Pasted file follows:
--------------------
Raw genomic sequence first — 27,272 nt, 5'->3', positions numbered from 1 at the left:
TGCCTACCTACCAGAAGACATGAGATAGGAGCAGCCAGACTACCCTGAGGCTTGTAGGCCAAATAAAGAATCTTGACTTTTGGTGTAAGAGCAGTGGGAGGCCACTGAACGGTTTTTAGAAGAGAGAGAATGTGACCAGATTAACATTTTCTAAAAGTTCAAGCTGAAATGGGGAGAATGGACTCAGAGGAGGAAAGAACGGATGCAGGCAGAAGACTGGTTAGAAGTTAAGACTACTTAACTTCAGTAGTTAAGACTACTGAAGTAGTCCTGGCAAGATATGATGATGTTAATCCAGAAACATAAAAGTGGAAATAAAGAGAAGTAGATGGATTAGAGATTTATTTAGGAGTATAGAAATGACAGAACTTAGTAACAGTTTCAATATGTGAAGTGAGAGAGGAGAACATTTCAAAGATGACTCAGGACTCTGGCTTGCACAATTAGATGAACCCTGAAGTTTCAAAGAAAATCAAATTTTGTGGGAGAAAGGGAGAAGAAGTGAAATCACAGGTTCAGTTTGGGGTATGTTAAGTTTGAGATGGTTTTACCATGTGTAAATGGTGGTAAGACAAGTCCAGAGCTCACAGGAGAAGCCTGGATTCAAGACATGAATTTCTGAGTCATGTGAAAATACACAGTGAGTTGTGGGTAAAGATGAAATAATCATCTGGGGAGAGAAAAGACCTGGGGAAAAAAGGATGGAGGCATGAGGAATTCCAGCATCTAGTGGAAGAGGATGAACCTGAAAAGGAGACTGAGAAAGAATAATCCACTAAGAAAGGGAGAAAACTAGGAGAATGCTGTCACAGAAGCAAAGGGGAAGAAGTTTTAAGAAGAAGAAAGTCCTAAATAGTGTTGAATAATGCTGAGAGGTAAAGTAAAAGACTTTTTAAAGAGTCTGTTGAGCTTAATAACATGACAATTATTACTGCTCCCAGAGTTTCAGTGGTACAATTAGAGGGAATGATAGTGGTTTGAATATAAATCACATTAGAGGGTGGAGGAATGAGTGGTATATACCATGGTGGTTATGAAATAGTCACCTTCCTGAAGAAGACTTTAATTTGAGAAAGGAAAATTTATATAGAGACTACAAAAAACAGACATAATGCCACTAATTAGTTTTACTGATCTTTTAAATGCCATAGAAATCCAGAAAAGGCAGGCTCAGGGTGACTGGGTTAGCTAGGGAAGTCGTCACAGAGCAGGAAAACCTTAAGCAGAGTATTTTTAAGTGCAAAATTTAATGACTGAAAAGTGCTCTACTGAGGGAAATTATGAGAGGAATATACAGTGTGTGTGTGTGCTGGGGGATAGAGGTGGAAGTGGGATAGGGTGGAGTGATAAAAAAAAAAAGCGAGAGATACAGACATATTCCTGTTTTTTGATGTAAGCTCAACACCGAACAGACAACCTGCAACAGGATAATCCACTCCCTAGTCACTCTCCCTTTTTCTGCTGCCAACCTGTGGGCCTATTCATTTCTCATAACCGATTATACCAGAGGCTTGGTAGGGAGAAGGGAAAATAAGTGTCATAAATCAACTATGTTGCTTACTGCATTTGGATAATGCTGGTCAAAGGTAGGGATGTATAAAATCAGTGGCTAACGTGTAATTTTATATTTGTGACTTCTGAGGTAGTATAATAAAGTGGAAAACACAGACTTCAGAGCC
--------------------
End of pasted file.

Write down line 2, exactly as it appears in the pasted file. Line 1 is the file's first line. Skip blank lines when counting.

TGCCTACCTACCAGAAGACATGAGATAGGAGCAGCCAGACTACCCTGAGGCTTGTAGGCCAAATAAAGAATCTTGACTTTTGGTGTAAGAGCAGTGGGAGGCCACTGAACGGTTTTTAGAAGAGAGAGAATGTGACCAGATTAACATTTTCTAAAAGTTCAAGCTGAAATGGGGAGAATGGACTCAGAGGAGGAAAGAACGGATGCAGGCAGAAGACTGGTTAGAAGTTAAGACTACTTAACTTCAGTAGTTAAGACTACTGAAGTAGTCCTGGCAAGATATGATGATGTTAATCCAGAAACATAAAAGTGGAAATAAAGAGAAGTAGATGGATTAGAGATTTATTTAGGAGTATAGAAATGACAGAACTTAGTAACAGTTTCAATATGTGAAGTGAGAGAGGAGAACATTTCAAAGATGACTCAGGACTCTGGCTTGCACAATTAGATGAACCCTGAAGTTTCAAAGAAAATCAAATTTTGTGGGAGAAAGGGAGAAGAAGTGAAATCACAGGTTCAGTTTGGGGTATGTTAAGTTTGAGATGGTTTTACCATGTGTAAATGGTGGTAAGACAAGTCCAGAGCTCACAGGAGAAGCCTGGATTCAAGACATGAATTTCTGAGTCATGTGAAAATACACAGTGAGTTGTGGGTAAAGATGAAATAATCATCTGGGGAGAGAAAAGACCTGGGGAAAAAAGGATGGAGGCATGAGGAATTCCAGCATCTAGTGGAAGAGGATGAACCTGAAAAGGAGACTGAGAAAGAATAATCCACTAAGAAAGGGAGAAAACTAGGAGAATGCTGTCACAGAAGCAAAGGGGAAGAAGTTTTAAGAAGAAGAAAGTCCTAAATAGTGTTGAATAATGCTGAGAGGTAAAGTAAAAGACTTTTTAAAGAGTCTGTTGAGCTTAATAACATGACAATTATTACTGCTCCCAGAGTTTCAGTGGTACAATTAGAGGGAATGATAGTGGTTTGAATATAAATCACATTAGAGGGTGGAGGAATGAGTGGTATATACCATGGTGGTTATGAAATAGTCACCTTCCTGAAGAAGACTTTAATTTGAGAAAGGAAAATTTATATAGAGACTACAAAAAACAGACATAATGCCACTAATTAGTTTTACTGATCTTTTAAATGCCATAGAAATCCAGAAAAGGCAGGCTCAGGGTGACTGGGTTAGCTAGGGAAGTCGTCACAGAGCAGGAAAACCTTAAGCAGAGTATTTTTAAGTGCAAAATTTAATGACTGAAAAGTGCTCTACTGAGGGAAATTATGAGAGGAATATACAGTGTGTGTGTGTGCTGGGGGATAGAGGTGGAAGTGGGATAGGGTGGAGTGATAAAAAAAAAAAGCGAGAGATACAGACATATTCCTGTTTTTTGATGTAAGCTCAACACCGAACAGACAACCTGCAACAGGATAATCCACTCCCTAGTCACTCTCCCTTTTTCTGCTGCCAACCTGTGGGCCTATTCATTTCTCATAACCGATTATACCAGAGGCTTGGTAGGGAGAAGGGAAAATAAGTGTCATAAATCAACTATGTTGCTTACTGCATTTGGATAATGCTGGTCAAAGGTAGGGATGTATAAAATCAGTGGCTAACGTGTAATTTTATATTTGTGACTTCTGAGGTAGTATAATAAAGTGGAAAACACAGACTTCAGAGCC